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The decision could affect more than half of the United States’ 517 natural gas processing plants.
The Obama administration has telegraphed its plans to “reduce wasteful venting, flaring and leaks of natural gas from onshore wells” on federal and Indian leases nationwide.
While natural gas plants are considered more environmentally friendly than their coal counterparts, the report notes natural gas production is linked to the emission of methane — the main component of natural gas — which is a “potent climate change pollutant.”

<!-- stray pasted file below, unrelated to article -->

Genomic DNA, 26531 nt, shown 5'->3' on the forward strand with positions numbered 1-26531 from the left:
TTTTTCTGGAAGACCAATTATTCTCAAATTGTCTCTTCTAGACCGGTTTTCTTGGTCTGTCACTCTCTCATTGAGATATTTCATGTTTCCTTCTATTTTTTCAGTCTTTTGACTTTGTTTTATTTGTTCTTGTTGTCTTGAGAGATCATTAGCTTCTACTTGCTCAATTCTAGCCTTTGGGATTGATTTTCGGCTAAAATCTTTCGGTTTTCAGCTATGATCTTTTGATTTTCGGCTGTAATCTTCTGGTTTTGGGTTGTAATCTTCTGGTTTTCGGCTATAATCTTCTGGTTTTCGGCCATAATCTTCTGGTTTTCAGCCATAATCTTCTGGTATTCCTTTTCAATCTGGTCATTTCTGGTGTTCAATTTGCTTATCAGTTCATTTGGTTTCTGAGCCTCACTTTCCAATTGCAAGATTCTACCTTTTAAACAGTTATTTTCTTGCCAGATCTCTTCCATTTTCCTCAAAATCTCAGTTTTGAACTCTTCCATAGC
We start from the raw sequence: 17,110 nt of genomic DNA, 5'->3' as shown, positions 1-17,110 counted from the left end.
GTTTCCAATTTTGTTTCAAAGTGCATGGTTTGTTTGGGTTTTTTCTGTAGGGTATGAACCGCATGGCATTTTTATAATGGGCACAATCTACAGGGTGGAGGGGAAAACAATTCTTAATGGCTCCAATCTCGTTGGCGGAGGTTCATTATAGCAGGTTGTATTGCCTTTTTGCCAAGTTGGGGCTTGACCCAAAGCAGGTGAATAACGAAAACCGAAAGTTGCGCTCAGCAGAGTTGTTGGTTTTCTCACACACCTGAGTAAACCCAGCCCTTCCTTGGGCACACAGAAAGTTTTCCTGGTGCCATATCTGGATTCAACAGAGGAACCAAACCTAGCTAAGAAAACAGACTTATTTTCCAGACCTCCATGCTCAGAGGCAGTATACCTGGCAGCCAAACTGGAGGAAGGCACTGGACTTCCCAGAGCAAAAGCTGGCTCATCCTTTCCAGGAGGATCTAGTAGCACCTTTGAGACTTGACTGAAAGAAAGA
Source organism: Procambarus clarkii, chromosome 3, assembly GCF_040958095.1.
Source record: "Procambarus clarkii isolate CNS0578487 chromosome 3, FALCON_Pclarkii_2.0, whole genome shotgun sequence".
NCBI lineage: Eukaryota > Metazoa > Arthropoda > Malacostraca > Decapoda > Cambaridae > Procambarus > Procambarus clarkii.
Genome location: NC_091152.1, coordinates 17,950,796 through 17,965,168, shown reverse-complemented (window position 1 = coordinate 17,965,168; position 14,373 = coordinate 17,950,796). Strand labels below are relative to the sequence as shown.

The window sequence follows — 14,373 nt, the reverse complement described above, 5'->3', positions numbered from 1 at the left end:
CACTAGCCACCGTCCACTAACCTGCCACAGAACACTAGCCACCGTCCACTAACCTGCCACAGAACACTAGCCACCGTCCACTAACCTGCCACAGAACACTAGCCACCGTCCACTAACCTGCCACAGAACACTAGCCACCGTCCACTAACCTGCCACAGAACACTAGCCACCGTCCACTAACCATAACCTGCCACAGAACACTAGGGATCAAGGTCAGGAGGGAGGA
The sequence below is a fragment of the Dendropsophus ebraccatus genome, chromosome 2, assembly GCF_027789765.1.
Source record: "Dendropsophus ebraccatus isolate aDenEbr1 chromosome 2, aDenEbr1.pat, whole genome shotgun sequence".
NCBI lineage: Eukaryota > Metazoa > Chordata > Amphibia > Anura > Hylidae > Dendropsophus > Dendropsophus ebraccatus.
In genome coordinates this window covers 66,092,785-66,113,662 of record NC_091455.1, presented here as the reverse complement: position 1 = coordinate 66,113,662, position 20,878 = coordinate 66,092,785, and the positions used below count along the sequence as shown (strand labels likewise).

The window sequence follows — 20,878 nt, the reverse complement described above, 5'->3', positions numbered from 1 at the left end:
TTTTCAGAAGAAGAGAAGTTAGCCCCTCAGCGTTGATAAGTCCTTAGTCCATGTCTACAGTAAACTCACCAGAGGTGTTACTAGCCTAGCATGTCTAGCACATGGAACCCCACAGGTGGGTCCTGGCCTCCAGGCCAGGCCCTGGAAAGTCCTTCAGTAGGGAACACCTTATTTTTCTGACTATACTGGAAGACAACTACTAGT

After failing to find commercially viable quantities of oil and gas at its Chukchi Sea well, Shell said it will halt exploring U.S. Arctic waters and could take a $4.1 billion write down.
Under existing federal law, the Environmental Protection Agency is obligated to review and possibly revise regulations governing the handling of oil and gas waste every three years. But the agency’s last review was 27 years ago.
A 2008 government sale of Arctic drilling leases to Shell and other companies is set to face fresh scrutiny in the federal courts, with a dozen environmental and Alaskan groups preparing to file a new challenge to the auction.
The Bureau of Land Management regulation set to be issued Friday has drawn fire from industry leaders who insist well-tailored state rules are better than one-size-fits-all federal mandates.